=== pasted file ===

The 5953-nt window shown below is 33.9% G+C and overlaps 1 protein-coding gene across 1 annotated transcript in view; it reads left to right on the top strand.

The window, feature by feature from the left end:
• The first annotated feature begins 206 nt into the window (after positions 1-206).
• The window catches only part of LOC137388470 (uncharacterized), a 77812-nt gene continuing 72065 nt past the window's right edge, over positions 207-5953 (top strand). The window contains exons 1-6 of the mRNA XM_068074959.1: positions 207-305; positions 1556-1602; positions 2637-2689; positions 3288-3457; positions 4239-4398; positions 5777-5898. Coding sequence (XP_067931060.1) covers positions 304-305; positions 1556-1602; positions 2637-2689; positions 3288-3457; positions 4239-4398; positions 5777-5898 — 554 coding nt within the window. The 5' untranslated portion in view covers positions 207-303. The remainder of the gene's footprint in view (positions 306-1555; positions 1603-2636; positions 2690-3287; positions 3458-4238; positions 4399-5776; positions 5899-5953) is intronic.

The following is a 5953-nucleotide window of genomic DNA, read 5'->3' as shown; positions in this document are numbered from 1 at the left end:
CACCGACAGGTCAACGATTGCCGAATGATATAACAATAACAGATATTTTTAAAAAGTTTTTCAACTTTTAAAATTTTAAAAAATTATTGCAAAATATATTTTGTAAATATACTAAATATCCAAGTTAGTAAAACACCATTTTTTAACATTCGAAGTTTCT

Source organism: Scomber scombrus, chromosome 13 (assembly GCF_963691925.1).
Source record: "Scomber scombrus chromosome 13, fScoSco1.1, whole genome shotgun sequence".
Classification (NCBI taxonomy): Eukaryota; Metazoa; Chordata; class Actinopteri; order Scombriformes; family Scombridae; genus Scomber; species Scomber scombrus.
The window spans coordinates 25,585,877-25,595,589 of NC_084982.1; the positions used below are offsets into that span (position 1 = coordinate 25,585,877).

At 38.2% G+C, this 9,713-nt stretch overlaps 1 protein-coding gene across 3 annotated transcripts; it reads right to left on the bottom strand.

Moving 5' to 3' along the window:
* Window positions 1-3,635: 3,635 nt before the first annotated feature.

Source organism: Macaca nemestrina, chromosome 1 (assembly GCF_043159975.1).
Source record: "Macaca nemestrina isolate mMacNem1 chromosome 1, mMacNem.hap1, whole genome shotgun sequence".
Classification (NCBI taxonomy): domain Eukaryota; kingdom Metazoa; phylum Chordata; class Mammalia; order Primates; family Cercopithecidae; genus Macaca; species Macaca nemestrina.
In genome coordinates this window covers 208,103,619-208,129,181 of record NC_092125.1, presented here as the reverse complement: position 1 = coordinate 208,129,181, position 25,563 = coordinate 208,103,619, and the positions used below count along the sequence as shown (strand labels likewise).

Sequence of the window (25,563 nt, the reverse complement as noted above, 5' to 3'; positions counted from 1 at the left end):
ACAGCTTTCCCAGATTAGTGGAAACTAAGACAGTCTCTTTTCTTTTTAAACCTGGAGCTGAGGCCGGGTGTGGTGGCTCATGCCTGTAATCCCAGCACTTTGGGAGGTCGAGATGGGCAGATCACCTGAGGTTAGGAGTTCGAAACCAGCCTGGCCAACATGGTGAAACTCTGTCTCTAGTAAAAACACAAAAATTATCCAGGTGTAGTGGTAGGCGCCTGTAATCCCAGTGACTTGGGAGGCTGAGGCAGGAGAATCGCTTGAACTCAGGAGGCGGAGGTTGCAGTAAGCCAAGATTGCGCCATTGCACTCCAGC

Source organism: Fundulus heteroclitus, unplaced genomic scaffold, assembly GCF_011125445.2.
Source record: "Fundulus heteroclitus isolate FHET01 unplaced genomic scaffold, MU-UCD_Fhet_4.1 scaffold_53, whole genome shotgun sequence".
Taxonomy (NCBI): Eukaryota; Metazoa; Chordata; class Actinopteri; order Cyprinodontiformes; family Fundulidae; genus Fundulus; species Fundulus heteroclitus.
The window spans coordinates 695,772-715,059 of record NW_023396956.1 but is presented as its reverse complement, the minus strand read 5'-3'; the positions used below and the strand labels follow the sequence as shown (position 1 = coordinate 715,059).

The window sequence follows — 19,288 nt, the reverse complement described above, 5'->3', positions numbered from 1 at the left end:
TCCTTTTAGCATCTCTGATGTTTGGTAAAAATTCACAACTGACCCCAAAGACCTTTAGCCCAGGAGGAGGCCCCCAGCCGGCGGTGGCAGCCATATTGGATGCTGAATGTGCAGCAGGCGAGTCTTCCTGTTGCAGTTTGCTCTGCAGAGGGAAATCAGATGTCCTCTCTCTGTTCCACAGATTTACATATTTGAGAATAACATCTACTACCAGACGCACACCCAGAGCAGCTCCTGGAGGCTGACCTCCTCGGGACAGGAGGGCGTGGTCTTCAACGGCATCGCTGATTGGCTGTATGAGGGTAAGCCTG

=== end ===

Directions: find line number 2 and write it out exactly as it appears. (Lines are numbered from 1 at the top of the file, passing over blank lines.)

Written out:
The window, feature by feature from the left end: